Is it raining ash?

Trip Start Oct 16, 2012
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Trip End Apr 20, 2013


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Flag of Ecuador  , Chimborazo,
Sunday, December 16, 2012

We set off nice and early knowing that we had a long day ahead of us.  We aimed to make it to the town of Riobamba, which was over 100km away, and we presumed at least some of that would be uphill.  We had breakfast provided to us by the chatty hotel lady, who recounted us with tales of seeing other cyclists with tandems or reclining bikes.  The conversation was partly through her animated Spanish but mainly through her miming out what she was trying to say, which was quite humorous.  As we were leaving, we could hear her telling all of the other guests about our plans with our bikes and our trip, and i'm sure they would rather have enjoyed their breakfasts in peace and woken up slowly too.

So we set off towards the Ambato, which we were hoping had a ring road around it and we wouldn't have to make our way through the fairly big city.  As we approached it we were relieved to see that it did have a by-pass but unfortunately it made a huge downhill and then a steep uphill to get around the town.  The planners clearly weren't thinking about poor cyclists when they thought about that diversion.

We spent the morning cycling through a similar landscape to the previous day; surrounded by volcanoes and mountains.  There were numerous snow capped peaks that would peep out from the blanket of clouds at various points during the day.  At the bottom of one of the hills, we stopped for a drink of water and noticed that everything was getting covered in dust.  There was a really fine dust in the air, and it was making our clothes and bike speckled in brown.  We presumed it was from the construction that we could see ahead, but it turned out that it was actually coming from something much cooler!

When we got to the top of the hill we could see that there were huge grey clouds in one direction and it was sunny and clear the opposite way.  I asked Kory if he thought that the cloud was actually the volcano erupting but he said that I was being a touch melodramatic and that it was probably just the morning cloud sitting against the hillside. 


As we looked for a lunch spot, we remembered that it was Sunday today and that explained why most places were closed.  Rubbish!  There weren't a lot of towns or villages along the way, and nearly all of the options were closed.  We found one tiny joint, that had lots of locals eating in it.  It was probably one of the dingiest places we have eaten whilst being on this trip so far, but nothing out of the ordinary compared to where we ate in India.  We ordered two plates of whatever the locals were eating, which turned out to be mashed potato patties, with a fried egg (ok, so far), with a sausage type mixture that they had squeezed into what seemed like pig intestine and some pork fat.  The pig intestine was really rubbery and chewy and after trying one I gave up on the other pieces.  As the pork fat still had huge, long, black, spiky hairs on it, I decided to be rude and skip on that delicacy all together.  It came with a glass of something that smelt distinctly like baby vomit (and didn't look much different either), so I stuck to water.  YUMMY lunch!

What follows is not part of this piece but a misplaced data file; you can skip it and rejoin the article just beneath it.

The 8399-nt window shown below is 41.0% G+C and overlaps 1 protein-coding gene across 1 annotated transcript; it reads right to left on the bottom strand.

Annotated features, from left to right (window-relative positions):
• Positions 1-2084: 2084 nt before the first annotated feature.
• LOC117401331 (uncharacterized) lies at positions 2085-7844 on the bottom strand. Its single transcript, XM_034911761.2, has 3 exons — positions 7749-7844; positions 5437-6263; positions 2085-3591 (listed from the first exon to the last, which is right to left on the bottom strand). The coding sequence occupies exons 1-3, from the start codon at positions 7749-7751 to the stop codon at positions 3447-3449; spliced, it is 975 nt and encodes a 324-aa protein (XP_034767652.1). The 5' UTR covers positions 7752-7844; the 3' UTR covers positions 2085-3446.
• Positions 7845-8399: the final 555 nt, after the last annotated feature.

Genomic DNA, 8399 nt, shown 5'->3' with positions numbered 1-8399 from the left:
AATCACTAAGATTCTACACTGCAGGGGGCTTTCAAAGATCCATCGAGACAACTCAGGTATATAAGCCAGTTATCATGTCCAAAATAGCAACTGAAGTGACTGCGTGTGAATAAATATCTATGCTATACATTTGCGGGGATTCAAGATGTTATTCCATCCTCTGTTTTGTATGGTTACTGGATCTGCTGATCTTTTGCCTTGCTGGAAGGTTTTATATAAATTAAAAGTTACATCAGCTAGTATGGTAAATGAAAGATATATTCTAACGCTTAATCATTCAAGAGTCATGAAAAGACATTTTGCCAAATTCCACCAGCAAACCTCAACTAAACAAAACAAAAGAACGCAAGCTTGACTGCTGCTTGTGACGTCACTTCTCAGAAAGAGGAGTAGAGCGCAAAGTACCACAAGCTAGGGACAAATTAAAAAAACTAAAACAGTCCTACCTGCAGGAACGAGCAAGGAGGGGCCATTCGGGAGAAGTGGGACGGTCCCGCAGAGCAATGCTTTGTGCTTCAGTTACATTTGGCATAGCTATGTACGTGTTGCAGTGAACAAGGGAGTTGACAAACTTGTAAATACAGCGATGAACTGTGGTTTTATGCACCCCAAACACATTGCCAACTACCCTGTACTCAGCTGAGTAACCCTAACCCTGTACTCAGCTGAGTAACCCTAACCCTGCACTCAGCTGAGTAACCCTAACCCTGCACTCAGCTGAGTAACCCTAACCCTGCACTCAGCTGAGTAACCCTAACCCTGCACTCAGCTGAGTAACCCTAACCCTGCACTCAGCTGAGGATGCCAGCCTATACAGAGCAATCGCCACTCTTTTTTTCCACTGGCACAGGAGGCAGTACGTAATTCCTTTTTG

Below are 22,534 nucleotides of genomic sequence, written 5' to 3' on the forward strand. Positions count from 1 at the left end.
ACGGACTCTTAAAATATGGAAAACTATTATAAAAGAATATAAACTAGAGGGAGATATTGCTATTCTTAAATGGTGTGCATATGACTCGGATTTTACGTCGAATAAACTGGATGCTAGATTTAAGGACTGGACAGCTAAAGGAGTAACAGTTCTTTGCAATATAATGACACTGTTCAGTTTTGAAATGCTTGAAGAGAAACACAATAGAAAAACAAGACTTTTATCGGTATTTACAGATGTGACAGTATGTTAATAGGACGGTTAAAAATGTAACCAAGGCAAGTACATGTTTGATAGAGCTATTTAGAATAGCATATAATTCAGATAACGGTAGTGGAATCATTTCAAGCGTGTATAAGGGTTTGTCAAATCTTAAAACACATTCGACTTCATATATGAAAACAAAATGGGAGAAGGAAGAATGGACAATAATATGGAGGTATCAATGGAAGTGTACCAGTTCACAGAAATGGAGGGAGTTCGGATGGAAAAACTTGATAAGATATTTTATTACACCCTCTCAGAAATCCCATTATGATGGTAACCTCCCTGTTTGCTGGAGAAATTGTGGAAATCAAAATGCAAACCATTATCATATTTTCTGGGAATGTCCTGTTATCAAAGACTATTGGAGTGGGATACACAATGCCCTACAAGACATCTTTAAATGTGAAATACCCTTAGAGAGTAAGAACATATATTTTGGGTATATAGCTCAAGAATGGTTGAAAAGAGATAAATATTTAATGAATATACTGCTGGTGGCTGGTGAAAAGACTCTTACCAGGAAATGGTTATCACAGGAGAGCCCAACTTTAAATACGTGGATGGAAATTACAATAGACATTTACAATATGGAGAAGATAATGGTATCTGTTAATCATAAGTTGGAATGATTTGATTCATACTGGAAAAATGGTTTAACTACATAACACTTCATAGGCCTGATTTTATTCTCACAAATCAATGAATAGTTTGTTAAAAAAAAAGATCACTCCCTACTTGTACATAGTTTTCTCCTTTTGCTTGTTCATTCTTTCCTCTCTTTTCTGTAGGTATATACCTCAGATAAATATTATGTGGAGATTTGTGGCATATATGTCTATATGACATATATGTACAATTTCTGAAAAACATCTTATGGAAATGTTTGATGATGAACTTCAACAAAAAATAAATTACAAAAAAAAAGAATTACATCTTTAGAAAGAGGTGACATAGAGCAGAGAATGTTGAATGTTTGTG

Once we set off we immediately hit a hill, and began to slowly plod our way up it.  Kory was in fine form but this time it was me that was losing motivation and getting tired.  So, we stopped for some fruit and some more water at a petrol station.  From here we had fine views of the volcano, which was indeed, spewing out ash high into the air.  Now that we had stopped we could feel that every now and again the ground would shake and we could here the volcano rumbling.  All the locals appeared to be going about their normal business though and no one seemed to be making anything of the ash that was pouring into the air.  I asked the petrol attendant if the volcano usually looks like that and if it shakes every day, and she just laughed and said "no, it never does that usually" but continued on with her work.  Hmmm, we decided that if they weren't worried then neither were we, so we just made the most of it and took lots of photos. 


By the time that we finally reached Riobamba it was getting late and we were tired and hungry.  We looked around for a little while for a hotel, but found a nice one before it got dark.  We also found a decent dinner of roasted chicken, with rice and chips, which was a welcome relief after the disastrous lunch.  To our surprise there was a bakery next to the hotel, which baked homemade banana cake.  Usually there is only plain, sweet, white bread available to varying shapes, so we were really excited and bought a whole loaf of banana bread!
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